Margins for Medicare-certified home health agencies are projected to remain strong in 2021, despite ongoing challenges tied to the COVID-19 pandemic and the shift to the Patient-Driven Groupings Model (PDGM).
Margins are anticipated to be so robust, in fact, that Congress should reduce the 2021 Medicare base payment rate for home health agencies by 5% going into next year. That’s according to the Medicare Payment Advisory Commission (MedPAC), which released its March report to Congress late Monday.
“Home health care can be a high-value benefit when it is appropriately and efficiently delivered,” MedPAC commissioners wrote in their report. “Medicare beneficiaries often prefer to receive care at home instead of in institutional settings, and home health care can be provided at lower costs than institutional care. However, Medicare’s payments for home health services are too high, and these overpayments diminish the service’s value as a substitute for more costly services.”
Established by the Balanced Budget Act of 1997, MedPAC is an independent agency formed to advise Congress on issues affecting the Medicare program. It has no lawmaking or regulatory power itself, but the federal government frequently uses the body’s reports as guides during the decision-making process.
MedPAC’s March report is mostly based on 2019 numbers due to standard data lags. Its forward-looking projections do supposedly take into account the 2020 implementation of PDGM and the public health emergency (PHE).
“Though the PHE was a disruption for [home health agencies], the emergency has not significantly changed the financial outlook or service delivery practices of the industry,” the MedPAC report states.
About 3.3 million Medicare fee-for-service beneficiaries received care from a home health provider in 2019, with Medicare spending $17.8 billion on those services. Over 11,300 agencies participated in Medicare that year.
As far as past financial figures, the aggregate fee-for-service (FFS) Medicare margin for freestanding home health agencies was 15.8% in 2019, according to MedPAC. Margins ranged from as low as 3% to 24.5%.
Generally, for-profit home health agencies had higher margins than nonprofit providers, with urban agencies typically having higher margins than their rural peers. Additionally, agencies with higher volume levels often had better financial results, likely reflecting the economies of scale possible for larger operations.
For example, margins for agencies in the bottom quintile of episode volume averaged 9.8%, compared with a 17.4% average margin for organizations in the top quintile, MedPAC noted.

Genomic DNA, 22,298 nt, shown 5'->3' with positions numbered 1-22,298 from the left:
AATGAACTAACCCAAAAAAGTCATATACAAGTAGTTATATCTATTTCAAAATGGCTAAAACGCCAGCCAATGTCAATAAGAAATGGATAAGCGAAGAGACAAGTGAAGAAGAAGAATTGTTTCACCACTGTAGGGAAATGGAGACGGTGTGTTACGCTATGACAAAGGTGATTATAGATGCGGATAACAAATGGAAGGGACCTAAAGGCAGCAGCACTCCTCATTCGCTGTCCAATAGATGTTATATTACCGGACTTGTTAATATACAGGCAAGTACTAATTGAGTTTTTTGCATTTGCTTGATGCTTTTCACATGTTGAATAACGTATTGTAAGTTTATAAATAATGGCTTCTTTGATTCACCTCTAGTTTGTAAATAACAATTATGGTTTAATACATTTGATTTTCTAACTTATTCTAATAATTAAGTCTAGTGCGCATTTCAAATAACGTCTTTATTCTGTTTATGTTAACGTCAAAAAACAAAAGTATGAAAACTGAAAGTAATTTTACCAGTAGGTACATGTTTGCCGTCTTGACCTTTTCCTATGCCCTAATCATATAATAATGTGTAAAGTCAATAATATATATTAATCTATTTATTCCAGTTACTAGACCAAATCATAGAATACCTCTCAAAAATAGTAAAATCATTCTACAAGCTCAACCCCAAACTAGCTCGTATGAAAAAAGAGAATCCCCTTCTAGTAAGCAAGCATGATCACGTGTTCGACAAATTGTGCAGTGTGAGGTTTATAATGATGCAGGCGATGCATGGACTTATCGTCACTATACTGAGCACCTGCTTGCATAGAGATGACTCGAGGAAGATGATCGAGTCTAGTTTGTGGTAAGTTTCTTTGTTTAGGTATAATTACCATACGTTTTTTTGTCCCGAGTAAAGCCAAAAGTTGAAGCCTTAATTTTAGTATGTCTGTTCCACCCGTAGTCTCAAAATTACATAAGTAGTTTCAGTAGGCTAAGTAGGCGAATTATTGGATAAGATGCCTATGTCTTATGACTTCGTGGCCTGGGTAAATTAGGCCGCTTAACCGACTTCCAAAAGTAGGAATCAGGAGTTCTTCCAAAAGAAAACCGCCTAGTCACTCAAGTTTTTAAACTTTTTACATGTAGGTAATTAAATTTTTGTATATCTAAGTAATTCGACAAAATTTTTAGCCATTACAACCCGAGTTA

In the past, home health insiders have warned that MedPAC’s views on margins are largely inflated, partly because the commission doesn’t factor Medicare Advantage (MA) into the equation.
“[Agencies] have reported that MA payment rates are lower than FFS, but that they accept the lower rates because they need managed care patients to remain competitive or economically viable,” MedPAC’s commissioners explained in the March report. “Some noted the need to accept managed care patients in markets where managed care beneficiaries are a significant share of the Medicare population.”
For 2021, MedPAC projects industry-wide Medicare margins of 14%. Its estimates are an extrapolation based on prior experience and anecdotal industry reporting, since complete cost and utilization data for 2020 are not yet available.
MedPAC has called for cuts to home health spending for years, so recommendations in the March report aren’t overly surprising.
Although the commission is firmly behind its stance of cutting home health payments by 5% next year, it also recognizes some of the hardships providers faced during the pandemic.
“COVID-19 has required [agencies] to use more personal protective equipment, and there have been reports that this equipment has increased in price and sometimes has been hard to procure,” the commissioners wrote. “[They] have also reported lower payments because beneficiaries were initially declining home health visits. While home health care volume returned to normal levels later in 2020, there remains uncertainty regarding the future effects of the pandemic on volume and provider financial performance in 2021 and 2022.”
Number of home health agencies continues to decline
While margins remain up, the number of Medicare-certified home health agencies in the U.S. continues to decline, according to MedPAC.
Between 2018 and 2019, the number of agencies declined by 1.7%, continuing a steady decline that started around 2013. The 2019 decline was concentrated in Florida and Texas, states with a history of program integrity concerns frequently hit with anti-fraud measures, including criminal investigations and new-agency moratoriums.
The supply of home health agencies varied greatly among states in 2019, with Texas averaging 7.9 agencies per 10,000 FFS beneficiaries and New Jersey averaging less than one per 10,000 beneficiaries.
Despite the decrease in the number of agencies, access to services remains healthy.
Over 99% of Medicare beneficiaries lived in a ZIP code where at least one Medicare home health agency operated in 2019, according to MedPAC. Exactly 86% lived in a ZIP code with five or more agencies.